A new year, a new (but familiar) coach and the same questions in need of answers.
That was the takeaway from the U.S. Men’s National Team’s 0-0 draw in its Sunday friendly against Serbia in sunny San Diego. In fairness, the match was the first in Bruce Arena’s second tenure as national team head coach, and none of the team’s European-based players were available for the match.
Working with the new U.S. coaching staff since mid-January as part of the team’s annual beginning of the year camp, the Americans for much of the match were sluggish, struggling to maintain constant offensive pressure on what was essentially Serbia’s B squad.
On the positive side, several players including Darlington Nagbe, Jordan Morris and Sacha Kljestan and Sebastian Lletget were among the standouts. Nagbe, who was named Man of the Match, used his speed several times throughout the match to provide offensive chances.
Following the match, Kljestan was released by Arena to return home to New Jersey where he and his wife are expecting the birth of their second child, according to NewYorkRedBulls.com. He started and played 77 minutes before being replaced by Benny Feilhaber.
Part of the team’s inability to generate offense on Sunday was the absence of several key parts of the offense, including Bobby Wood and Christian Pulisic, who are playing with their respective teams in the Bundesliga. Wood and Jozy Altidore, who earned his 100th cap, have developed a strong bond up top and have been key cogs in the U.S. offense. How this relationship further develops will be key for the Americans going forward.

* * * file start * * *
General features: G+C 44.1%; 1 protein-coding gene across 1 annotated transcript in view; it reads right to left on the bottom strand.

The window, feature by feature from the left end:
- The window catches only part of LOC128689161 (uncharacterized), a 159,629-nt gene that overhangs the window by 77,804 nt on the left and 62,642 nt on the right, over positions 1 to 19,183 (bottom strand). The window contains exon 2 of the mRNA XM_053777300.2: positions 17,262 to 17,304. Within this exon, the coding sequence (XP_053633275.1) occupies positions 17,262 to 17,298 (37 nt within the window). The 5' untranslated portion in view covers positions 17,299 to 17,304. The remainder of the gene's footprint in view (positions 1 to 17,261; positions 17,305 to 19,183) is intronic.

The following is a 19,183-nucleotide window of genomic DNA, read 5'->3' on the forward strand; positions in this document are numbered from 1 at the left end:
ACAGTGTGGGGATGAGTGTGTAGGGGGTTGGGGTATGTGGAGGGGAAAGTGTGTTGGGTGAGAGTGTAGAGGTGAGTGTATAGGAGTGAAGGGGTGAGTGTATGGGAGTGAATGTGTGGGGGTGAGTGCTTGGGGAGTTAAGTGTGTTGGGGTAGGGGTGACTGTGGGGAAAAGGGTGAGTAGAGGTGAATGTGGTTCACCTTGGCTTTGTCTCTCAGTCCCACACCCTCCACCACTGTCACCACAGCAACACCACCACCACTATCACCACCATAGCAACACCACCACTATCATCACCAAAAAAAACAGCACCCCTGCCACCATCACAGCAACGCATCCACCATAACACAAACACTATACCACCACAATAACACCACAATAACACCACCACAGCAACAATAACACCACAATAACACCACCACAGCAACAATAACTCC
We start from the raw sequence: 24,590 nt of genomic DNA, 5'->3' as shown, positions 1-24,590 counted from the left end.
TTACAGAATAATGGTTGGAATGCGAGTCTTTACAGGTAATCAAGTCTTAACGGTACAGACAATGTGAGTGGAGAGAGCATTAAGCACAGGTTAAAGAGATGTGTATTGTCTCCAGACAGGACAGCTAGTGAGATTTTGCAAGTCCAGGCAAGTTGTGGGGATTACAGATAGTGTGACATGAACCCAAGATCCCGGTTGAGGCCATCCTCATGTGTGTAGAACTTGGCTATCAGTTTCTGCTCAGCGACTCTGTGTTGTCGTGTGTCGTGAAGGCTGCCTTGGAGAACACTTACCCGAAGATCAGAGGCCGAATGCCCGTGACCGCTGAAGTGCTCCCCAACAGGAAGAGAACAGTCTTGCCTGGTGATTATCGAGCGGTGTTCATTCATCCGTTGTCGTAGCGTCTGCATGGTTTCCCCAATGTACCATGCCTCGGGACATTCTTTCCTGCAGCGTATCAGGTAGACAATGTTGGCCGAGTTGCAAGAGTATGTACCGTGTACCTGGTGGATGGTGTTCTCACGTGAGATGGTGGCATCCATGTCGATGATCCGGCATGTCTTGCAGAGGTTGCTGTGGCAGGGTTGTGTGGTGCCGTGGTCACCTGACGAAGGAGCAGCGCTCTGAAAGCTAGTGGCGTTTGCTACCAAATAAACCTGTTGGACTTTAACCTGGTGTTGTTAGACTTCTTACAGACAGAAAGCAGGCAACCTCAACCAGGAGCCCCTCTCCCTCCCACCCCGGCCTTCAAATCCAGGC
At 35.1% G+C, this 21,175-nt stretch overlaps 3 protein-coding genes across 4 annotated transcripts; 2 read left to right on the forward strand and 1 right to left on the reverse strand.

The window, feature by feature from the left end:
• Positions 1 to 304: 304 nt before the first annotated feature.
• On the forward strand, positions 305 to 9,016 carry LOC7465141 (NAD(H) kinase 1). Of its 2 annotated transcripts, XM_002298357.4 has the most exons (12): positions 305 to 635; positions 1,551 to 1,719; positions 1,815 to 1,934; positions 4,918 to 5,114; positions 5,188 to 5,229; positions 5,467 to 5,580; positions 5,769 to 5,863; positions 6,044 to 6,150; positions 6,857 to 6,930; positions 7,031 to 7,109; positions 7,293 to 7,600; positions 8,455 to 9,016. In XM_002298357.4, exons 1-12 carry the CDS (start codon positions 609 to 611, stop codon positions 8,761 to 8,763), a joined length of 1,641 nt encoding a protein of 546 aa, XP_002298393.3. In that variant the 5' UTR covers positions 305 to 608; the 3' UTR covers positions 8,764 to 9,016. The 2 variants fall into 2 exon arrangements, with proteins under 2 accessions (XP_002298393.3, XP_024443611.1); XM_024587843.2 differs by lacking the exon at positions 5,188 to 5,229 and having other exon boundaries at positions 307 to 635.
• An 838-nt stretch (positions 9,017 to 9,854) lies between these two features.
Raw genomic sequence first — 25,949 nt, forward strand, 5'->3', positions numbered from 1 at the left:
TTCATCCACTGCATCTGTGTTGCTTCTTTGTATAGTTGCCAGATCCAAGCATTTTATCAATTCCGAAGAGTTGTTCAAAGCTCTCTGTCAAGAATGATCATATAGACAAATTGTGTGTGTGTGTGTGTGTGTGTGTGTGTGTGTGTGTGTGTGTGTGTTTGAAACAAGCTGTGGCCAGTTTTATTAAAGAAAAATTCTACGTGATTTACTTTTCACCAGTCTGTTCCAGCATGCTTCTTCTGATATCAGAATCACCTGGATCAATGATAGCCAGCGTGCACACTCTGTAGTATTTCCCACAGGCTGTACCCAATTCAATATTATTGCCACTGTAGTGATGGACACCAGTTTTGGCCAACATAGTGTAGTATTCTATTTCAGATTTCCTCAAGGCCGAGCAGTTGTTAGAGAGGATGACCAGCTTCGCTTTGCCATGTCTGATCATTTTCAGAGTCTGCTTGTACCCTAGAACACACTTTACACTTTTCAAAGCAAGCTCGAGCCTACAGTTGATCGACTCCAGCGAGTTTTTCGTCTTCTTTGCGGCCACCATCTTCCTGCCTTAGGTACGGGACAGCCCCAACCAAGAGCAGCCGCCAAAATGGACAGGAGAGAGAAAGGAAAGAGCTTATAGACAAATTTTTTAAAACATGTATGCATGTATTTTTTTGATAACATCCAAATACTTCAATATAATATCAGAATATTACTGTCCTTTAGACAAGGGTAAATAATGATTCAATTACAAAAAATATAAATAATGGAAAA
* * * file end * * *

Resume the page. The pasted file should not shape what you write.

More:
Perhaps the biggest challenge for Arena going forward is the team’s defense, which during its World Cup qualifying losses to Mexico and Costa Rica in November was leaky. With the likes of John Brooks and Geoff Cameron playing in Europe and not in camp, the head coach tested the idea of playing Graham Zusi at right back. The Sporting Kansas City man was steady on Sunday, but how Arena incorporates the team’s European-based players with those currently in camp remains to be seen.
The other concern for the national team, which seems to get overlooked, is the age of its midfield. Jermaine Jones appears to be a key cog in Arena’s midfield wheel, but at age 37, can Jones provide the United States a strong 90 minutes against younger, faster competition? Michael Bradley, at 29, remains a fixture in the center of the U.S. Starting XI, but Arena must settle on how he wants to play the team captain. Will Bradley serve as the holding midfielder or will be he used to push play?
In addition, the team is also challenged by lack of speed and movement on the wings. DeAndre Yedlin would seem to be a good choice to provide pace on the flanks, but Arena won’t get a look at the current Newcastle United man until March, just days ahead of the resumption of World Cup qualifying.
With the U.S. in need of wins if it hopes to be in Russia next year, Arena has the experience and on-field talent to turn this around. The challenge will be incorporating his domestic and international players into a cohesive unit before it’s too late.